What does it mean to be an incredible woman?
Does it mean always helping others? Cooking beautiful meals? Achieving the perfect family/career balance? I like to think of great women as those who had the courage to take a great risk and change the course of their own, or another’s life, even if it meant they may lose their own in the fight.
Incredible women who have stood out to me are both public and private figures. We have women of great power and respect such as Oprah, and political figures like Ayaan Hirsi Ali who fight to end war crimes against women. But what about the everyday women? And what about when these women don’t follow the conventional ‘rules’. The ones who in a moment of desperation, decided to fight back, to fight for their rights, even if it meant killing for it. Where do we draw the line between self defence and murder? And does this make someone a monster or a hero?
Yes, I am talking about the women in domestic abuse relationships who in that moment of ‘kill or be killed’, made the decision to protect themselves and their family…those who made the life or death decision to pull a trigger.
In 2008, American woman Barbara Sheehan (then 48years old) shot and killed her abusive husband of 24 years, Raymond Sheehan. During that time, Sheehan and her 2 children were physically, psychologically and verbally abused by her police officer husband , often on a daily basis. She was admitted to hospital many times with injuries, yet could never speak up. It is easy to ask, “Why didn’t she just leave? Why was she too weak to speak up? Surely she could have found a way to leave”. When asked these questions, Sheehan sighs, saying: “He let me know that all the time, that no one would believe me.
‘I have the badge. They’re going to believe the badge,’ was what her husband told her.
On the day of the murder, Barbara’s husband came at her with a gun, and in a moment of desperation for her family, she ran and grabbed one of his spare pistols, taking the only chance she had in that moment. She made the choice to kill rather than be killed.
Barbara was sentenced to 15 years jail.
A similar story is that of Stacey Lannert, who after years of sexual abuse and death threats from her father, took his rifle and shot him twice in an attempt to finally free herself and her sister of his evil abuse. Lannert too was sentenced, and spent 18 years of a life sentence in jail for her act of self defence.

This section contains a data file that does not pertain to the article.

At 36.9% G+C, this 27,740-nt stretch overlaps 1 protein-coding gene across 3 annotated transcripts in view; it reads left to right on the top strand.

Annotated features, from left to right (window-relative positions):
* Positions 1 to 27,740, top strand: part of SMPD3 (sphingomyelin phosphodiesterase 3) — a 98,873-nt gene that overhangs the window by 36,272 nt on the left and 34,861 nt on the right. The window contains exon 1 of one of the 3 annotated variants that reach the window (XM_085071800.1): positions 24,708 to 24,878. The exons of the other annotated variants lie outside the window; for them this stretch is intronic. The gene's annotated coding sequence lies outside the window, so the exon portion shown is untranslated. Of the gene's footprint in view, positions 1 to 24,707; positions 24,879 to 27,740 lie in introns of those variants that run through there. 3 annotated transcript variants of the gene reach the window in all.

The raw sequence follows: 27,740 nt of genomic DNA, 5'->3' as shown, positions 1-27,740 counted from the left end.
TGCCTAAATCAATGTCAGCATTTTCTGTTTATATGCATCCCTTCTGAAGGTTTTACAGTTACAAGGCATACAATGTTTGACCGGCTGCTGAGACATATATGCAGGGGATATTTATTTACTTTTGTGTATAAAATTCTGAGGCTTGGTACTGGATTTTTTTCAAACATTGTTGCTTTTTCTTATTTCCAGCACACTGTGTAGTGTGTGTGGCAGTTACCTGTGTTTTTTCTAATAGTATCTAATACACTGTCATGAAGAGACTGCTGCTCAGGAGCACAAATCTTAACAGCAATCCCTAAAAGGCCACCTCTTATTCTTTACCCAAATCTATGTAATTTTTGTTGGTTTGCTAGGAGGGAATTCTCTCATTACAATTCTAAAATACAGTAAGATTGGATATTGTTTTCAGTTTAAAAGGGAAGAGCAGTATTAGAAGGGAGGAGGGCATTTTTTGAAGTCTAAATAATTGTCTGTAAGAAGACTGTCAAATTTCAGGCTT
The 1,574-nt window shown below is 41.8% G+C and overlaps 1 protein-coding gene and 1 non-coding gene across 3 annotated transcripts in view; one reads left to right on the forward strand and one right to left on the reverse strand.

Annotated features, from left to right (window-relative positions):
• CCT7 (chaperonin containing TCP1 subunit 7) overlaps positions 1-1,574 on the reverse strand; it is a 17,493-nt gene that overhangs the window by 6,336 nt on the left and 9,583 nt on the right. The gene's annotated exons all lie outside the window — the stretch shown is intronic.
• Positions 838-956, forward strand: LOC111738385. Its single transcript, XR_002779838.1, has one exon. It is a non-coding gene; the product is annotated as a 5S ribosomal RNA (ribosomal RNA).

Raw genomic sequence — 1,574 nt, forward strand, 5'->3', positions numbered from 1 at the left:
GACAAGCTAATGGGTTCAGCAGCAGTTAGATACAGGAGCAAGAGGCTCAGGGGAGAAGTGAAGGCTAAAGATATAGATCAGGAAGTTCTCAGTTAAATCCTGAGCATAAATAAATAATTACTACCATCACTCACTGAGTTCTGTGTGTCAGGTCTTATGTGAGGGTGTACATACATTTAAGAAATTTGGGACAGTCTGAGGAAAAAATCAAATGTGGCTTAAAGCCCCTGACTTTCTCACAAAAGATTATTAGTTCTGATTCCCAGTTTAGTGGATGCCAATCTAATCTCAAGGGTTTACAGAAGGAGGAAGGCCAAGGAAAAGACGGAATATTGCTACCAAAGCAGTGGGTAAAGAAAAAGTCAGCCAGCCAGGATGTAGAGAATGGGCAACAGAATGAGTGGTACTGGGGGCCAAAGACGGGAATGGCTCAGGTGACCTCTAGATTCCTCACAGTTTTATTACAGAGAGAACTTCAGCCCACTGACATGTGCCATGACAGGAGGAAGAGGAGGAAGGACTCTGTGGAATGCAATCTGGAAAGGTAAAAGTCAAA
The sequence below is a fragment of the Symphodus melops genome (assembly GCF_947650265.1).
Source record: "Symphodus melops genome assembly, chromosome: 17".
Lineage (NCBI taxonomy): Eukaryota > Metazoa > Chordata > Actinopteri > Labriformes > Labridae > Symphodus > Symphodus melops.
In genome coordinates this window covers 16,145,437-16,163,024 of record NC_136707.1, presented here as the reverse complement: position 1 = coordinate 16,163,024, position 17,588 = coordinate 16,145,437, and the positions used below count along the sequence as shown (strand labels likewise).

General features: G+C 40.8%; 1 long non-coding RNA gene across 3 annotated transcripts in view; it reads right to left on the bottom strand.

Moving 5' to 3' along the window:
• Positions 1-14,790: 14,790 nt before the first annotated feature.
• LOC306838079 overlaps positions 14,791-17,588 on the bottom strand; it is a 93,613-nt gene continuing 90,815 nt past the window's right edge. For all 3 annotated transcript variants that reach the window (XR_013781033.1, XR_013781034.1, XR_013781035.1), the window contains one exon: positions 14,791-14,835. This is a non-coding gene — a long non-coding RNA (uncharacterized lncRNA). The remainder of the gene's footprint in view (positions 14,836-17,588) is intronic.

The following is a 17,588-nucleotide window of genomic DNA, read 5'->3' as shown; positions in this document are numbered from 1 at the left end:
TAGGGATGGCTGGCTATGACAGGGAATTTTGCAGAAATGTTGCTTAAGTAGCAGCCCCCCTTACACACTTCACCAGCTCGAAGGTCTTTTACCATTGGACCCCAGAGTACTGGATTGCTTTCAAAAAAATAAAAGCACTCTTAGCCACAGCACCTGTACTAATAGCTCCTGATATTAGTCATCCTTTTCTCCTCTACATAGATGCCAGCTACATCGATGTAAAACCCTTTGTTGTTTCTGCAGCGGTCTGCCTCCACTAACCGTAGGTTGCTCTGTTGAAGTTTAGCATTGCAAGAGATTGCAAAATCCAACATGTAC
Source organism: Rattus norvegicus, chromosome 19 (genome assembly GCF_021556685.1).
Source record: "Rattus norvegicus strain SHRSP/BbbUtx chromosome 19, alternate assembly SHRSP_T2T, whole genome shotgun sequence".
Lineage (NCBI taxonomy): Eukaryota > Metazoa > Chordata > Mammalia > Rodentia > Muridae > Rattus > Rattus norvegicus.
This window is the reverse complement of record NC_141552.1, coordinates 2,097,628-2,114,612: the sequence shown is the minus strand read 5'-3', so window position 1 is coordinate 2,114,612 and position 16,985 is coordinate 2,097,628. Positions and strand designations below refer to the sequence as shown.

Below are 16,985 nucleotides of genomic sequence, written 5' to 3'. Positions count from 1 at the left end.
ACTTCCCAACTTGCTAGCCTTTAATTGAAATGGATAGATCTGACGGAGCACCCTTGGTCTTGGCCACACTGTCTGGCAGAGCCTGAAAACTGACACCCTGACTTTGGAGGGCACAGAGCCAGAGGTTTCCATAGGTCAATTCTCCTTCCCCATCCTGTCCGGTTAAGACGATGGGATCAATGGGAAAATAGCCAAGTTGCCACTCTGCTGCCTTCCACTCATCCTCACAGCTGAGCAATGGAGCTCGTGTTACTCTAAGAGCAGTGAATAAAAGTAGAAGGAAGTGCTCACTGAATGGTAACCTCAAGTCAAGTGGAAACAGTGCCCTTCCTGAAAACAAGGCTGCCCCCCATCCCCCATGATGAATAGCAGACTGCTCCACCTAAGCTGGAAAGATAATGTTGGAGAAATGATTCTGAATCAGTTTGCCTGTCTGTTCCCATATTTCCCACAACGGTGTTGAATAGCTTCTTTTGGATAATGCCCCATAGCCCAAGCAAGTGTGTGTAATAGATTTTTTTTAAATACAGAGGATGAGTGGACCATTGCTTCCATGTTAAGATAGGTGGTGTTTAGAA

How can anyone who hasn’t been abused themselves, who hasn’t cowered inside the walls of their own home, or felt the sheer despair of facing another day trapped in a secret world of abuse, pass judgment on women such as these? Yes, murder is wrong. But is it fair to further punish someone who has already served a life sentence of abuse?
As a child I had a sticker on the brickwork behind my bed which read:
‘Every child deserves a safe and happy home’.
For 10 years I thought about that sticker, even long after it was gone. I would stare at the wall, bitter, terrified and filled with despair, unable to comprehend why this wasn’t true for everyone, and wishing desperately for the chance to live in a world where I didn’t have to feel the churn of my stomach everytime I heard my dad’s heavy footsteps coming towards my room, where I never had to see the terrifying anger that possessed his vision. To feel safe, loved, happy, accepted.
Peace is all we want.
These women paid a life sentence already. How it breaks my soul when I hear of another mother, daughter, wife thrown into jail for ‘breaking the law’.
Where was the law when these women needed it most? Why is it only when they reach breaking point that the law steps in? Noone knows if anyone would have stepped in had these women not stood up for themselves. I highly doubt that a police officer and crime expert such as Raymond Sheehan would have served a life sentence had he been the one to pull the trigger.
I can only pray for the thousands of women in domestic abuse, that they get out before it gets to the point where their only escape is by pulling the trigger of a gun. As Sheehan explained in her interview with Oprah, “It should be known that people need to get out of relationships immediately when something [violent] starts,” she says, “Controlling is the first sign of someone that is an abuser…”
As a woman who experienced the terror of a psychologically and verbally abusive father, I feel the pain of these women. I thank God that the decision my dad made ended the violence for us, and that no one in my family ever had to take the action that these women did. Because until you are under that incredible hopelessness and abuse, how can you ever say that you wouldn’t do the same thing in such circumstances?
I lived through a decade where no matter how many years passed, it felt as though I was stuck in a revolving world where time was irrelevant. I understand how these women felt. These women, who crossed the black and white territory that tells us what is right and wrong, who knew that jail would be a freer world than that which they inhabited at that moment, took the only card that was lying in front of them in order to save their families. Many of them are still paying for the atrocities of others, but they have lived to tell their stories.
To me, these women are not monsters. These women, criminal as their acts may be, are survivors.
I should also note than my mum is an incredible woman, and I know she would have done anything she could for us as children.
Look after the women in your life, and if you know of someone who is being hurt let someone who can help know. Anything small or large that we can do is better than nothing.
To read more of Barbara and Stacey’s story, go to: